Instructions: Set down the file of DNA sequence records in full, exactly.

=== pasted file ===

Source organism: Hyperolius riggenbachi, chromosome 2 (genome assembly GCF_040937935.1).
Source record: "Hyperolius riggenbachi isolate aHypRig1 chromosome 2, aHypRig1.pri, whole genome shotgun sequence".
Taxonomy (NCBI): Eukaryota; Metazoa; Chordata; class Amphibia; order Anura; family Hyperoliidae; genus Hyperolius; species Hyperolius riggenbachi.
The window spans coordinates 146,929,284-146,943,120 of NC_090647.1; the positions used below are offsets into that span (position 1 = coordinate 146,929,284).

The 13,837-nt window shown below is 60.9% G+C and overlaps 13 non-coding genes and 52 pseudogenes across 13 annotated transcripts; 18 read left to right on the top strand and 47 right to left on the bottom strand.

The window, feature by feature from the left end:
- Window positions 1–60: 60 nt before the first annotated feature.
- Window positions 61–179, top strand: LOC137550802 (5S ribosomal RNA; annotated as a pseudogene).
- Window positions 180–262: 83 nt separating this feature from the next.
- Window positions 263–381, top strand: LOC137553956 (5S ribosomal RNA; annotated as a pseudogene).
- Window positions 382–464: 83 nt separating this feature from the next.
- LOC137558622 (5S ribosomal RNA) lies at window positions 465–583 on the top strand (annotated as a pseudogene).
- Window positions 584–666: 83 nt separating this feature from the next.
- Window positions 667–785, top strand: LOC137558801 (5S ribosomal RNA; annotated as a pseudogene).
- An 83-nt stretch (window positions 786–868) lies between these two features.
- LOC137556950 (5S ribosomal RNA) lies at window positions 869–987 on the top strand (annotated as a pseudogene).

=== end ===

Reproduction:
Source organism: Hyperolius riggenbachi, chromosome 2 (genome assembly GCF_040937935.1).
Source record: "Hyperolius riggenbachi isolate aHypRig1 chromosome 2, aHypRig1.pri, whole genome shotgun sequence".
Taxonomy (NCBI): Eukaryota; Metazoa; Chordata; class Amphibia; order Anura; family Hyperoliidae; genus Hyperolius; species Hyperolius riggenbachi.
The window spans coordinates 146,929,284-146,943,120 of NC_090647.1; the positions used below are offsets into that span (position 1 = coordinate 146,929,284).

The 13,837-nt window shown below is 60.9% G+C and overlaps 13 non-coding genes and 52 pseudogenes across 13 annotated transcripts; 18 read left to right on the top strand and 47 right to left on the bottom strand.

The window, feature by feature from the left end:
- Window positions 1–60: 60 nt before the first annotated feature.
- Window positions 61–179, top strand: LOC137550802 (5S ribosomal RNA; annotated as a pseudogene).
- Window positions 180–262: 83 nt separating this feature from the next.
- Window positions 263–381, top strand: LOC137553956 (5S ribosomal RNA; annotated as a pseudogene).
- Window positions 382–464: 83 nt separating this feature from the next.
- LOC137558622 (5S ribosomal RNA) lies at window positions 465–583 on the top strand (annotated as a pseudogene).
- Window positions 584–666: 83 nt separating this feature from the next.
- Window positions 667–785, top strand: LOC137558801 (5S ribosomal RNA; annotated as a pseudogene).
- An 83-nt stretch (window positions 786–868) lies between these two features.
- LOC137556950 (5S ribosomal RNA) lies at window positions 869–987 on the top strand (annotated as a pseudogene).